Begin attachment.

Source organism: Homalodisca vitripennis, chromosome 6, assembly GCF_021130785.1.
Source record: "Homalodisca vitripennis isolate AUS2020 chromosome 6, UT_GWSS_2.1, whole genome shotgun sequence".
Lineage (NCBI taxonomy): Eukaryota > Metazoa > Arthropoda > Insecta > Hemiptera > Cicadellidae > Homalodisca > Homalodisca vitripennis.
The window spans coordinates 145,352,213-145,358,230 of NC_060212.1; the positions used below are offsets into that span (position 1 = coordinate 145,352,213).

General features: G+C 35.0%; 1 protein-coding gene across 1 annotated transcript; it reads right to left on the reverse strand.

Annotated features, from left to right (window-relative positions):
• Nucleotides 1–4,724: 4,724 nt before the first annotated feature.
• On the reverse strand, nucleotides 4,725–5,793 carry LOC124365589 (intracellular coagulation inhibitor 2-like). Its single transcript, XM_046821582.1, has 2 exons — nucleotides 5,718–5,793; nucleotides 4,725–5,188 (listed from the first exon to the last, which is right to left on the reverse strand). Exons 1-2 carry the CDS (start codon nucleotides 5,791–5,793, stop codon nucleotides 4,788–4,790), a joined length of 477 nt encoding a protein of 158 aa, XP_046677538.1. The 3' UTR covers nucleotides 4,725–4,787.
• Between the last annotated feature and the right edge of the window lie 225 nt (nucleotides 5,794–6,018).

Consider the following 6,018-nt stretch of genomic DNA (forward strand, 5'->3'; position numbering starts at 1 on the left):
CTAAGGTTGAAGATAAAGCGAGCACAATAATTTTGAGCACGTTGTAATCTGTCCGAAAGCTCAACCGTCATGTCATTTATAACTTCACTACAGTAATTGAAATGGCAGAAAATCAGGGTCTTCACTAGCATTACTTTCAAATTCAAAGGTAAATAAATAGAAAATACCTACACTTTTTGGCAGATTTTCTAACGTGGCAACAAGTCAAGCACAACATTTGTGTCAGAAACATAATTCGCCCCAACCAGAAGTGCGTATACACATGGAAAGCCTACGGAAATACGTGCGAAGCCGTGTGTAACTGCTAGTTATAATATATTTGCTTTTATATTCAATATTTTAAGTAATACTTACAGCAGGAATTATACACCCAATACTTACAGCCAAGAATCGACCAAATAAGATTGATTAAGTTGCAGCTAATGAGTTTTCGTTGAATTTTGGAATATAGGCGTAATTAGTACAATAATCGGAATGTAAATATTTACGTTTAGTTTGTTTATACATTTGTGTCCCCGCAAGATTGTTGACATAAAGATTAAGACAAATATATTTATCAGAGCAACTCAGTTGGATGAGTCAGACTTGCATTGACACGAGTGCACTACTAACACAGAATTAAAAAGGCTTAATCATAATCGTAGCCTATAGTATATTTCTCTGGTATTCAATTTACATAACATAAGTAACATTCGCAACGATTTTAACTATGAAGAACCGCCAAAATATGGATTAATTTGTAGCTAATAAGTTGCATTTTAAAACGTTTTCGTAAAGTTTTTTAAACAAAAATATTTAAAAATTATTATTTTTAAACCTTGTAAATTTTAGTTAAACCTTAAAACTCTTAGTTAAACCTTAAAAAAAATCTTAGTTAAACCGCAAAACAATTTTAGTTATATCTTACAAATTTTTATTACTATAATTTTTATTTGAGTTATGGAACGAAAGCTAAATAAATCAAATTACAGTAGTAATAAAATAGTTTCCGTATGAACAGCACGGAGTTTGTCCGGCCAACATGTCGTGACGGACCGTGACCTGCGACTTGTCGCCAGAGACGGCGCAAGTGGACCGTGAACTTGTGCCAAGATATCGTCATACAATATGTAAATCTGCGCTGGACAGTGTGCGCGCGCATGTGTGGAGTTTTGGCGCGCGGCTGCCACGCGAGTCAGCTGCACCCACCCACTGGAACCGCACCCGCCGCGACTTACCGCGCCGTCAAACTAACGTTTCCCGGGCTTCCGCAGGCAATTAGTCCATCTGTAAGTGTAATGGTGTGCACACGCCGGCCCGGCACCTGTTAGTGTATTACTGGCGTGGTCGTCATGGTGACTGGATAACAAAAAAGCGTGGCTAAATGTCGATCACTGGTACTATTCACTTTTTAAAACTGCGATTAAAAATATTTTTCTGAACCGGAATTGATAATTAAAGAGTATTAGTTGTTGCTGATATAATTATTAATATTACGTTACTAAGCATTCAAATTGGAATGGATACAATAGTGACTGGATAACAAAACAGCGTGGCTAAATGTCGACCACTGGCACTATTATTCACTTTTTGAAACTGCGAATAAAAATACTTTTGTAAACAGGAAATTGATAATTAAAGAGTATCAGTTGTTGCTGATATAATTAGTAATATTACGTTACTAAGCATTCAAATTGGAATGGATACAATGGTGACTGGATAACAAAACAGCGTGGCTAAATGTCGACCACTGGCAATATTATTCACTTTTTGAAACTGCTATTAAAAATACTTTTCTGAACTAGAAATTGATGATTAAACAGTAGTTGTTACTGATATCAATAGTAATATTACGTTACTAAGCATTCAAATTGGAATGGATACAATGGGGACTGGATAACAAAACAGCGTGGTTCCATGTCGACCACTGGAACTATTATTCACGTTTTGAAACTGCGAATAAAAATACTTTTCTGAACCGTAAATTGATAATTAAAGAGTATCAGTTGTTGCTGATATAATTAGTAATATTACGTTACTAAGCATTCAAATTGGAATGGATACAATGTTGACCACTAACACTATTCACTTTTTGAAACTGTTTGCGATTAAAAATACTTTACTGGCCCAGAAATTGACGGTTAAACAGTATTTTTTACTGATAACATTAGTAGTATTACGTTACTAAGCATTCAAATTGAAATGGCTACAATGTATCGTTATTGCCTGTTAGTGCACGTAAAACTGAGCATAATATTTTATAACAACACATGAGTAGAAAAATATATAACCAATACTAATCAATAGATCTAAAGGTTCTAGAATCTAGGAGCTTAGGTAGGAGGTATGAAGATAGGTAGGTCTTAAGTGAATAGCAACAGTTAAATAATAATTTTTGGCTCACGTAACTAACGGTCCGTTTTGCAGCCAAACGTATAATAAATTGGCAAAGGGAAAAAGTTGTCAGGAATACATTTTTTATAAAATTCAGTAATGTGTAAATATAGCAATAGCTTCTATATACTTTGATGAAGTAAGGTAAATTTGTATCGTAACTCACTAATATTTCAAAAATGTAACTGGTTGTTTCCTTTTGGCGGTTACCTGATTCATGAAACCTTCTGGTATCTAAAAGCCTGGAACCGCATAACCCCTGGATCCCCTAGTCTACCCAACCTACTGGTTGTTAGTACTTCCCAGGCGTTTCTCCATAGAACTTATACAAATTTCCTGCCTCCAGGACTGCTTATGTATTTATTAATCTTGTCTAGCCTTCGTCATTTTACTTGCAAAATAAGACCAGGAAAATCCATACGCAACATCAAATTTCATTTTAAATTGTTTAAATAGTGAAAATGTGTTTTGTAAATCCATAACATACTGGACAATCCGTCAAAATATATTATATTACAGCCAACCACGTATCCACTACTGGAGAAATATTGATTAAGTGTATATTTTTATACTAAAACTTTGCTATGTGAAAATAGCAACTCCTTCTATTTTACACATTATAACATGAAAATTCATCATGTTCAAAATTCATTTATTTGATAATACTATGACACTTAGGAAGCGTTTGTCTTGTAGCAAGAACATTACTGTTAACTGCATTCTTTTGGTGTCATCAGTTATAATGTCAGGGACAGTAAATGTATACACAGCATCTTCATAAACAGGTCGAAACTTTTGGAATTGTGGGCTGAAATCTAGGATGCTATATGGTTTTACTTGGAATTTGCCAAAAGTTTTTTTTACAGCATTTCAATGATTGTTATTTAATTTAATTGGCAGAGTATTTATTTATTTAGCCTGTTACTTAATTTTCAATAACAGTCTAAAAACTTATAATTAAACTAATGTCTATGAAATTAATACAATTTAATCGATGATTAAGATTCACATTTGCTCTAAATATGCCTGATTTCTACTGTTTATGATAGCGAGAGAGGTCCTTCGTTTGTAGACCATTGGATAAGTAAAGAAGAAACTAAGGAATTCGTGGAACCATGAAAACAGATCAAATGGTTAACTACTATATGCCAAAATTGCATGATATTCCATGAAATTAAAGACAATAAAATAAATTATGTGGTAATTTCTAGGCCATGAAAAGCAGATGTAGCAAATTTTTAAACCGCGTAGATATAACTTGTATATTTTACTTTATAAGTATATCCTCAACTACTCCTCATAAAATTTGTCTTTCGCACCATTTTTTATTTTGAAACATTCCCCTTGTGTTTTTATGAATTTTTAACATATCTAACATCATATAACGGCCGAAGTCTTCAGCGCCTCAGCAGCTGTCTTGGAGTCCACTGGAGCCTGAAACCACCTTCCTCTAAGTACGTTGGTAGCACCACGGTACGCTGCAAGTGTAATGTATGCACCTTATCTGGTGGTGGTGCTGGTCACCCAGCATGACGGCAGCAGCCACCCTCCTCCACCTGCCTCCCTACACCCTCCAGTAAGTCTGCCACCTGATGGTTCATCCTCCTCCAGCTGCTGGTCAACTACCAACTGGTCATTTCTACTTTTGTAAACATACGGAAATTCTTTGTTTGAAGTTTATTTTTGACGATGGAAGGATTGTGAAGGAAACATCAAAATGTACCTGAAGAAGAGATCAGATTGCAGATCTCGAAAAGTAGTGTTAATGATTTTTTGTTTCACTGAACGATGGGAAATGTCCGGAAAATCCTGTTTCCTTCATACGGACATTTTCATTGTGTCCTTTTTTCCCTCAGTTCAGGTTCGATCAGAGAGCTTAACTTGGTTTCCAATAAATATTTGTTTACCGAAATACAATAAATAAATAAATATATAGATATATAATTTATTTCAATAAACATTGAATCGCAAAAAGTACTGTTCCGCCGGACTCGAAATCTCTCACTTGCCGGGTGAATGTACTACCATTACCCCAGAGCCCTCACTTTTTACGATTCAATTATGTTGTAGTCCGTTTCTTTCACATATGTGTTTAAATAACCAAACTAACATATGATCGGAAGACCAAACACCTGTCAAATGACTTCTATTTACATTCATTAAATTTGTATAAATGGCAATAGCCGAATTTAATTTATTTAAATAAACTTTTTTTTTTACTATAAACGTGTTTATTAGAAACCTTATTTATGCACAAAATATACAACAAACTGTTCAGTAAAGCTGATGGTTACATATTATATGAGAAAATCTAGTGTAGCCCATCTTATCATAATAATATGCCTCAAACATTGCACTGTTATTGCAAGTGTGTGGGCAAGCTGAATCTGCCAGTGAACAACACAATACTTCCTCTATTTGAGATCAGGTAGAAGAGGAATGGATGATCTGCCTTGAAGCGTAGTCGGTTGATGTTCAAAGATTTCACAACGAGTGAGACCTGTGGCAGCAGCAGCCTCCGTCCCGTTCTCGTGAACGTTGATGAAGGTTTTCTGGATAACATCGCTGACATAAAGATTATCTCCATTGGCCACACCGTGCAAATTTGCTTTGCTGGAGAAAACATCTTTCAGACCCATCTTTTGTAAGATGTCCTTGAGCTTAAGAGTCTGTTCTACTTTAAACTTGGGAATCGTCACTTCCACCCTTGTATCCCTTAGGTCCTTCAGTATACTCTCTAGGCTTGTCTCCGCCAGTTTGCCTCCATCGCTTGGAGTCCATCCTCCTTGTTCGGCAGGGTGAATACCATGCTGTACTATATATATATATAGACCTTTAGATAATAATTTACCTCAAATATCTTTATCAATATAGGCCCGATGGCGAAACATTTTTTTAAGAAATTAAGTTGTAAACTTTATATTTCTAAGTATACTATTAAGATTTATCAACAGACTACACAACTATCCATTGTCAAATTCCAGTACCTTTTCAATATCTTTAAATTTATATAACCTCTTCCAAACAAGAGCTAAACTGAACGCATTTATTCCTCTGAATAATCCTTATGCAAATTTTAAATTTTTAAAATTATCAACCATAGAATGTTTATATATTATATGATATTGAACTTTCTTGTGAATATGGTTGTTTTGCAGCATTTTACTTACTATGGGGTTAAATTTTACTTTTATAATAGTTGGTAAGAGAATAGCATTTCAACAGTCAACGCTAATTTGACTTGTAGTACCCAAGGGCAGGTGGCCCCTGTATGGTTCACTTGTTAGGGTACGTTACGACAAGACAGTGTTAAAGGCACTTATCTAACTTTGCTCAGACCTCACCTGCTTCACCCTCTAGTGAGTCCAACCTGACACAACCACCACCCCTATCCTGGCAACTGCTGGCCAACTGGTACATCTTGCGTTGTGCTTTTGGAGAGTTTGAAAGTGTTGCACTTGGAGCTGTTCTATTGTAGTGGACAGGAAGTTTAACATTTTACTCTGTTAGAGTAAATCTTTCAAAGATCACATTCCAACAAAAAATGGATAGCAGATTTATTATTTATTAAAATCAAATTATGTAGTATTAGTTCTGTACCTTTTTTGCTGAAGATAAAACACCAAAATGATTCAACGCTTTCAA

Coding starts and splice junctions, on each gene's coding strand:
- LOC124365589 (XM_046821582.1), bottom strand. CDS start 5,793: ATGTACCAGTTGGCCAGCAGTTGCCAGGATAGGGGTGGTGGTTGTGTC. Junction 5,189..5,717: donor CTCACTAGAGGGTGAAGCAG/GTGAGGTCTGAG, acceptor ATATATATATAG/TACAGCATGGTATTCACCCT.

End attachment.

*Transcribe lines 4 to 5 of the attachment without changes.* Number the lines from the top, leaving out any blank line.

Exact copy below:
The window spans coordinates 145,352,213-145,358,230 of NC_060212.1; the positions used below are offsets into that span (position 1 = coordinate 145,352,213).

General features: G+C 35.0%; 1 protein-coding gene across 1 annotated transcript; it reads right to left on the reverse strand.